Series Solutions and Convergence

In the last section, we saw how to find series solutions to second order linear differential equations.  We did not investigate the convergence of these series.  In this discussion, we will derive an alternate method to find series solutions.  We will also learn how to determine the radius of convergence of the solutions just by taking a quick glance of the differential equation.  



Consider the differential equation 

        y'' + y' + ty  =  0

As before we seek a series solution

        y  =  a0 + a1t + a2t2 + a3t3 + a4t4 + ...

The theory for Taylor Series states that

        n!an  =  y(n)(0)

We have

        y''  =  -y' - ty 

Plugging in 0 gives

        2!a2  =  y''(0)  =  -y'(0) + 0  =  -a1 

        a2  =  -a1/2


Taking the derivative of the differential equation gives

        (y'' + y' + ty)'  =  y''' + y'' + ty' + y  =  0


        y'''  =  -y'' - ty' - y

Plugging in zero gives

        3!a3  =  a1 - a0 

        a3  =  a1/6 - a0/6

Taking another derivative gives

        (y''' + y'' + ty' + y)'  =  y(iv) + y''' + ty'' + 2y'   =  0


        y(iv)  =  -y''' - ty'' - 2y'

Plugging in zero gives

        4!a4  =  -a1 + a0 - 2a1 

        a4  =  -49/24 a1 + a0/24

The important thing to note here is that all of the coefficients can be written in terms of the first two. 

To come up with a theorem regarding this, we first need a definition.


A function f(x) is called analytic at x0 if f(x) is equal to its power series.  

It turns out that if p(x) and q(x) are analytic then there always exists a power series solution to the corresponding differential equation.  We state this fact below without proof.  If x0 is a point such that p(x) and p(x) are analytic, then x0 is called an ordinary point of the differential equation.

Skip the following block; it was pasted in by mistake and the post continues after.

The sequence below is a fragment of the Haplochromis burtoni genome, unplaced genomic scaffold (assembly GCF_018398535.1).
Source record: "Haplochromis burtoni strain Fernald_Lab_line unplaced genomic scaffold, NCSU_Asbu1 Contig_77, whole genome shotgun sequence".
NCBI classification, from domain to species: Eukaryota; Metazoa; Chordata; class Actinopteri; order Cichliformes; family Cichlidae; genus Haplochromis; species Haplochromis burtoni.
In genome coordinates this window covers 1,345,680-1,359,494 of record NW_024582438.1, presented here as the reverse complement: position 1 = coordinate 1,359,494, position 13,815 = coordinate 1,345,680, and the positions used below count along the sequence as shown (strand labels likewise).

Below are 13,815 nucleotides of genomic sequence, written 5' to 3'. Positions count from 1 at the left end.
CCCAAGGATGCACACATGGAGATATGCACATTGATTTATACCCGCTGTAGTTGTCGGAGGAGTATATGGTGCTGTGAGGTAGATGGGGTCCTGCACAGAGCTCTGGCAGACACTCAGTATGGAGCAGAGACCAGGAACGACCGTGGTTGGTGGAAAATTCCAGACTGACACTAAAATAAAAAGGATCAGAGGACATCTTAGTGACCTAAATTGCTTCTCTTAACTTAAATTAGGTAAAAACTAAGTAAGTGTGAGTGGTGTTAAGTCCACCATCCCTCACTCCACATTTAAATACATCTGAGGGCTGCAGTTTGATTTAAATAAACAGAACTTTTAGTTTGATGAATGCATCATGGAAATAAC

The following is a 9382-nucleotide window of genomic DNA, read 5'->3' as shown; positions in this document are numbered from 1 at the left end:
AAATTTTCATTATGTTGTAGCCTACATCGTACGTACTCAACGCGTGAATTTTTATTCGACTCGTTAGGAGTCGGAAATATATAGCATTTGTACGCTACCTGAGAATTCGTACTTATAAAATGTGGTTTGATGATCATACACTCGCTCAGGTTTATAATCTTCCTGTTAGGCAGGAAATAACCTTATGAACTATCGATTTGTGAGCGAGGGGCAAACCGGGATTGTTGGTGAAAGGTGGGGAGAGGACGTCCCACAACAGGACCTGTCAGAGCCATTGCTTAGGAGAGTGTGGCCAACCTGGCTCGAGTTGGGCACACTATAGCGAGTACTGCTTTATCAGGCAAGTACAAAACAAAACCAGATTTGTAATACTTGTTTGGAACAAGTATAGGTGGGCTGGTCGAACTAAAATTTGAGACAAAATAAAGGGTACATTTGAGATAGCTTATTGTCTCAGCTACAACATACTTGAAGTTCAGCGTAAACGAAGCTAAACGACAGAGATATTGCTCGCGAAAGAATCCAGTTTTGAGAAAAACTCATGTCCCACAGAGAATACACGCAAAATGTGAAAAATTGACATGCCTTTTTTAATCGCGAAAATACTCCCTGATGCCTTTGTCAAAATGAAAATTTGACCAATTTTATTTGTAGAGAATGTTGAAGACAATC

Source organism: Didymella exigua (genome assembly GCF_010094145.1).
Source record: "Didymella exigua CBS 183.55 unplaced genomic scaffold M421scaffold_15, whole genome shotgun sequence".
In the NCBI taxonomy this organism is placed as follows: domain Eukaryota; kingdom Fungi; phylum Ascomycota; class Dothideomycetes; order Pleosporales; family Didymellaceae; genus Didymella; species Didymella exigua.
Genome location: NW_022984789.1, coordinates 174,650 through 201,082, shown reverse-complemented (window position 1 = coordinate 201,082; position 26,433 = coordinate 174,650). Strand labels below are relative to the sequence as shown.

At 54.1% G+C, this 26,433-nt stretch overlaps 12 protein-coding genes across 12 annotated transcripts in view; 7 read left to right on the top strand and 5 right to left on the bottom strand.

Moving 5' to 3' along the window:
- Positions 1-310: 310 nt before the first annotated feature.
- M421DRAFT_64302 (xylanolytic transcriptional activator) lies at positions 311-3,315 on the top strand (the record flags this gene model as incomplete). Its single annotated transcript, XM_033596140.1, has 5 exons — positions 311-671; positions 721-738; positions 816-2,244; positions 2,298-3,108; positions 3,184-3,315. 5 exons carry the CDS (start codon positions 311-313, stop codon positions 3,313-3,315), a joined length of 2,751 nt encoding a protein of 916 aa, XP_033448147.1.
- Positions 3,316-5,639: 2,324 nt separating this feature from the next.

Let x0 be an ordinary point of the differential equation

          L(y)  =  y'' + p(t)y' + q(t)y  =  0

Then the general solution can be represented by the power series 


where a0 and a1 are arbitrary constants and y1 and y2 are analytic at x0.  The radii of convergence for y1 and y2 are at least as large as the minimum radii of convergences for p and q

Remark The easiest way of find the radii of convergence of most functions us by using the following fact

        If f(x) is an analytic function for all x, then the radius of convergence for 1/f(x) is the distance from the center of convergence to the closest root (possibly complex) of f(x).  


Find a lower bound for the radius of convergence of series solutions about x  =  1 for the differential equation   

           (x2 + 4)y'' + sin(x)y' + exy  =  0


We have 

                            sin x                                  ex
           p(x)  =                           q(x)  =                         
                            x2 + 4                             x2 + 4 

Both of these are quotient of analytic functions.  the roots of x2 + 4 are

        2i        and         -2i

The distance from 1 to 2i is the same as the distance from (1,0) to (0,2) which is 


We get the same distance from 1 to -2i.  Hence the radii of convergence of the solutions are both at least .



Back to the Power Series Methods and Laplace Transforms Home Page

Back to the Differential Equations Home Page

Back to the Math Department Home Page

e-mail Questions and Suggestions